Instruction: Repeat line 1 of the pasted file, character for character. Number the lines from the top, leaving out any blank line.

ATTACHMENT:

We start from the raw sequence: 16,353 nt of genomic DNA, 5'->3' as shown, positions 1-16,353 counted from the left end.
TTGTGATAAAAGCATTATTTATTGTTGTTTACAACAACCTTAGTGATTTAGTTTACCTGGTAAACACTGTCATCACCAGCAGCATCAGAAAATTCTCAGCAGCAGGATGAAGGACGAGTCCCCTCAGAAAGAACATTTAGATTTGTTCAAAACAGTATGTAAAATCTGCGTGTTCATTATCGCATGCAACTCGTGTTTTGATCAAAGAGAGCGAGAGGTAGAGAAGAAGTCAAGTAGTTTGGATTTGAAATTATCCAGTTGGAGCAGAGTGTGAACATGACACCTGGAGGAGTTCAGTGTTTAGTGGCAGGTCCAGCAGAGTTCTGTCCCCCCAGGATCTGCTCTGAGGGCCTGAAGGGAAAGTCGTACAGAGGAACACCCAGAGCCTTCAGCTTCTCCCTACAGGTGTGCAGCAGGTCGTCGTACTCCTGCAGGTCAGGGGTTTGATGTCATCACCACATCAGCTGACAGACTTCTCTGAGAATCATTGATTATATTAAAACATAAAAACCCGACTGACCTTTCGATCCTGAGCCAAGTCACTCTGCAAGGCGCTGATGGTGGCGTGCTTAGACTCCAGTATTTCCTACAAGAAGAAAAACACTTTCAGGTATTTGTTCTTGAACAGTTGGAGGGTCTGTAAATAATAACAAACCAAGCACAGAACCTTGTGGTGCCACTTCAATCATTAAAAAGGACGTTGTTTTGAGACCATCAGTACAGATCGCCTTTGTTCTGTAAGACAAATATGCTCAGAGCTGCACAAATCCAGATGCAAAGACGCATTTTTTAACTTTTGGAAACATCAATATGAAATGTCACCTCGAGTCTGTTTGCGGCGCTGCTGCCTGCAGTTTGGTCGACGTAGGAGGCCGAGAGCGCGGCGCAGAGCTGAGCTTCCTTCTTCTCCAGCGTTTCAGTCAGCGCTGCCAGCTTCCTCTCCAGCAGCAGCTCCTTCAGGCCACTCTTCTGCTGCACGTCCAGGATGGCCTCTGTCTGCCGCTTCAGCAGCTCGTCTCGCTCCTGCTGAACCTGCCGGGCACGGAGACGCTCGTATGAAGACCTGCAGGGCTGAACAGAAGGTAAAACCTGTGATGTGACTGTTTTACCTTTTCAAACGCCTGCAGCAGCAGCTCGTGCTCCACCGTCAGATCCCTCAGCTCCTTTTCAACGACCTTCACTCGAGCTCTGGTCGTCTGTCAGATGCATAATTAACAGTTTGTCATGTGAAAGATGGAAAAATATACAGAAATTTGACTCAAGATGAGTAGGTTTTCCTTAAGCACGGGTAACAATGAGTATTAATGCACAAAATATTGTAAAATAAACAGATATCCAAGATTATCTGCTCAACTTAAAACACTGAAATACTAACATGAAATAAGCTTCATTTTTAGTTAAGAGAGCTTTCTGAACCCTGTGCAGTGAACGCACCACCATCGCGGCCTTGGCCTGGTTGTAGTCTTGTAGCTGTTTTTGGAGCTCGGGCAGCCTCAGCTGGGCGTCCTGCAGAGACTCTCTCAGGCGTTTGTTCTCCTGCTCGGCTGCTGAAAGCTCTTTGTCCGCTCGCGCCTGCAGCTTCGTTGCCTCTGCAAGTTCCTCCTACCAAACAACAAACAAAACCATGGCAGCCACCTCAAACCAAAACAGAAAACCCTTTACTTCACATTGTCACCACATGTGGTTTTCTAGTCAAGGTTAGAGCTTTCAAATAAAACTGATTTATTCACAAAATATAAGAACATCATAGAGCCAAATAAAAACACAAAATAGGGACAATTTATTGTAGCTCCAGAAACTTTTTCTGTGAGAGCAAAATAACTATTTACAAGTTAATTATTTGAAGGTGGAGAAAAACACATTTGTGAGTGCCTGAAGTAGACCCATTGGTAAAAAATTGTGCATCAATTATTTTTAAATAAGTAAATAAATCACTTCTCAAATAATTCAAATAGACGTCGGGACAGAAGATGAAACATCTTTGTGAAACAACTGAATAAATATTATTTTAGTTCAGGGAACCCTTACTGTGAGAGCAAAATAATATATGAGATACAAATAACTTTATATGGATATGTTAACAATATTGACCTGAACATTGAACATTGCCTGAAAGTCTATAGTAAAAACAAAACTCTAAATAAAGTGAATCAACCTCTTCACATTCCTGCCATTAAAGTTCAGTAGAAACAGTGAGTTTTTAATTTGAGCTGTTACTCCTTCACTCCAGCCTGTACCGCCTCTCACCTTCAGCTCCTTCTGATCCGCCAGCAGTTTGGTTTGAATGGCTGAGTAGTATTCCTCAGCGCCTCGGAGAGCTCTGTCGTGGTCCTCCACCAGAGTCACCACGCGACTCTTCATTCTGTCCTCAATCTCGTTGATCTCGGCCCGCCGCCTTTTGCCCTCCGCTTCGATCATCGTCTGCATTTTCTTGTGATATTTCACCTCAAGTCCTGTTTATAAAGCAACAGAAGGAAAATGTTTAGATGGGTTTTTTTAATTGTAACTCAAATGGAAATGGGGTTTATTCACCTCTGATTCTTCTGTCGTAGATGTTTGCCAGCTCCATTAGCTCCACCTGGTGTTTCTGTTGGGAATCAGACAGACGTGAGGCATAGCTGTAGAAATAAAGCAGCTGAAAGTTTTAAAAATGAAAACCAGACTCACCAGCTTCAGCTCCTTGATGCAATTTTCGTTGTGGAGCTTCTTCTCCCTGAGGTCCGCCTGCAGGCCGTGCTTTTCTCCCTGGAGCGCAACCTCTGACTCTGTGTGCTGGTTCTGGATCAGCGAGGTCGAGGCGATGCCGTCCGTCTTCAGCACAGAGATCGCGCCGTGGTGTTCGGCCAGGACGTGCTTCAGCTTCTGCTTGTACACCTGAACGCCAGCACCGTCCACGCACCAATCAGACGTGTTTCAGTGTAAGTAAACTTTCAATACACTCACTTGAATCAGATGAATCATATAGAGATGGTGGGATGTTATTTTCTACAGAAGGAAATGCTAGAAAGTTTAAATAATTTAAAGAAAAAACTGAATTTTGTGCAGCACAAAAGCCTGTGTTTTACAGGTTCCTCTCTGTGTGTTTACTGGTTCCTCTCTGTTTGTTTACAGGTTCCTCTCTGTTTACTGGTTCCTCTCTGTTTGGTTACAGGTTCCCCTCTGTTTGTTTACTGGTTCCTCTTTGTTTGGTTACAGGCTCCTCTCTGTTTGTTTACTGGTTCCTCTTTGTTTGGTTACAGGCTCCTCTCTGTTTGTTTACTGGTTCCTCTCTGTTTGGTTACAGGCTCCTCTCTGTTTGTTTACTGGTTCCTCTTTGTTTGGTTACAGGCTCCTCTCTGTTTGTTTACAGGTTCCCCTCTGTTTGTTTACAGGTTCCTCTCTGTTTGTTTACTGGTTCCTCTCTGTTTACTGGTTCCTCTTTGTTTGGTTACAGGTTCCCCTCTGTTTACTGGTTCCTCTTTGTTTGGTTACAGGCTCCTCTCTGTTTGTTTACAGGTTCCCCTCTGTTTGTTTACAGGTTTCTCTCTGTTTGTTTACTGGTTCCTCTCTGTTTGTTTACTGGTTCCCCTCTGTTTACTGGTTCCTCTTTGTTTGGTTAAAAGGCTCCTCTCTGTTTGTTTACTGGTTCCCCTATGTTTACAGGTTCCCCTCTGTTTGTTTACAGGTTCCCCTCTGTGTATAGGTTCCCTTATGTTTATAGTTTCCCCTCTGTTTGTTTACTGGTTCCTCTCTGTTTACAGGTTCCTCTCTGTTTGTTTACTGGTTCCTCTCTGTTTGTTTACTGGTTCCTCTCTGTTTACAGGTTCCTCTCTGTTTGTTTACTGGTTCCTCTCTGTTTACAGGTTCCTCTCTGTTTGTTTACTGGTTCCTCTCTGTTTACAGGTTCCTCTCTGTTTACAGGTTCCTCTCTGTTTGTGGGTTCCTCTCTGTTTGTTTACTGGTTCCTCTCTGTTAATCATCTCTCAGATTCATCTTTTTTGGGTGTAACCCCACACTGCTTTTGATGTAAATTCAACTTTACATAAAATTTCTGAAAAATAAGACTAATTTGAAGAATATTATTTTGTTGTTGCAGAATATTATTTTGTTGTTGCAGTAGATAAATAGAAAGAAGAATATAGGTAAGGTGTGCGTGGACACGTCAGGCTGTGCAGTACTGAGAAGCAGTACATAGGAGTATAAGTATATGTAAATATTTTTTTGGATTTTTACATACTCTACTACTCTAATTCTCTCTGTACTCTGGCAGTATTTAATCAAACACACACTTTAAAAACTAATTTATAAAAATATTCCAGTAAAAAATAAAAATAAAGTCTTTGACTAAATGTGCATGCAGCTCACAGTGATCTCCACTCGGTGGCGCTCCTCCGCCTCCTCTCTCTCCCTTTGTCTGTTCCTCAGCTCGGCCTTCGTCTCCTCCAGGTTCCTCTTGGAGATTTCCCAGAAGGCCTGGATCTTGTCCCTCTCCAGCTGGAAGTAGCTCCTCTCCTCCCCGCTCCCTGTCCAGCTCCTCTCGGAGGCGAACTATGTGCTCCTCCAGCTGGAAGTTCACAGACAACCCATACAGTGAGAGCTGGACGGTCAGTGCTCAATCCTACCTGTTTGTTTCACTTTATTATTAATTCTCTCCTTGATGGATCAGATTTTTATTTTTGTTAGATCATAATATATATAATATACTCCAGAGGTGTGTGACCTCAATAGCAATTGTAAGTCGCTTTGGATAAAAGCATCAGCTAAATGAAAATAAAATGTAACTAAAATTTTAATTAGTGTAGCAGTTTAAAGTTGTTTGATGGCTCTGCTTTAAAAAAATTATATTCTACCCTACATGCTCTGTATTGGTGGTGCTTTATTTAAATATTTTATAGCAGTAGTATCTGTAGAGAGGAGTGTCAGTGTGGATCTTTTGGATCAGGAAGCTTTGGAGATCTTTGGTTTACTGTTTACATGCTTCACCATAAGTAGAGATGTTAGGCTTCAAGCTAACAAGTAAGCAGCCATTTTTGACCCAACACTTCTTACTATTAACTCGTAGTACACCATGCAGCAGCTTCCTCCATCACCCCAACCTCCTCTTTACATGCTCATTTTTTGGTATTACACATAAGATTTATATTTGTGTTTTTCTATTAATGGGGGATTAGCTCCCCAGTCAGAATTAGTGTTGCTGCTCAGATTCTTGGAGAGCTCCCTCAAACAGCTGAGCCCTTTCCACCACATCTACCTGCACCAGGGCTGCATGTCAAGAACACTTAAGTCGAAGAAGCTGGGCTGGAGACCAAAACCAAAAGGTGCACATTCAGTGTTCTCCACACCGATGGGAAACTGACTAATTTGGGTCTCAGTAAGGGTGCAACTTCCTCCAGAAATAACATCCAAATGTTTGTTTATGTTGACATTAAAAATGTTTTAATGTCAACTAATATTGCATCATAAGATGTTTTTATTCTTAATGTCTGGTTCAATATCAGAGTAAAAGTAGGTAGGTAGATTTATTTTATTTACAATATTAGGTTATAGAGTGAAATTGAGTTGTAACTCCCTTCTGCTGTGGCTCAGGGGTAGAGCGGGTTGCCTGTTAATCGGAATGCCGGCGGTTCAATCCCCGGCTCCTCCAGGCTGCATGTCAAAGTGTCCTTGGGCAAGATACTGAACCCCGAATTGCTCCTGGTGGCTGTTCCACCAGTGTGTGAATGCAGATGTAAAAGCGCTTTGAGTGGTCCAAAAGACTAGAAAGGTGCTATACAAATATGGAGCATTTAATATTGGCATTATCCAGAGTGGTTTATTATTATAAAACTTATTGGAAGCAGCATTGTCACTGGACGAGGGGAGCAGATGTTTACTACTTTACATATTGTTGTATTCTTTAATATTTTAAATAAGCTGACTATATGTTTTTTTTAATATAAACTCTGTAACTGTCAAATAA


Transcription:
We start from the raw sequence: 16,353 nt of genomic DNA, 5'->3' as shown, positions 1-16,353 counted from the left end.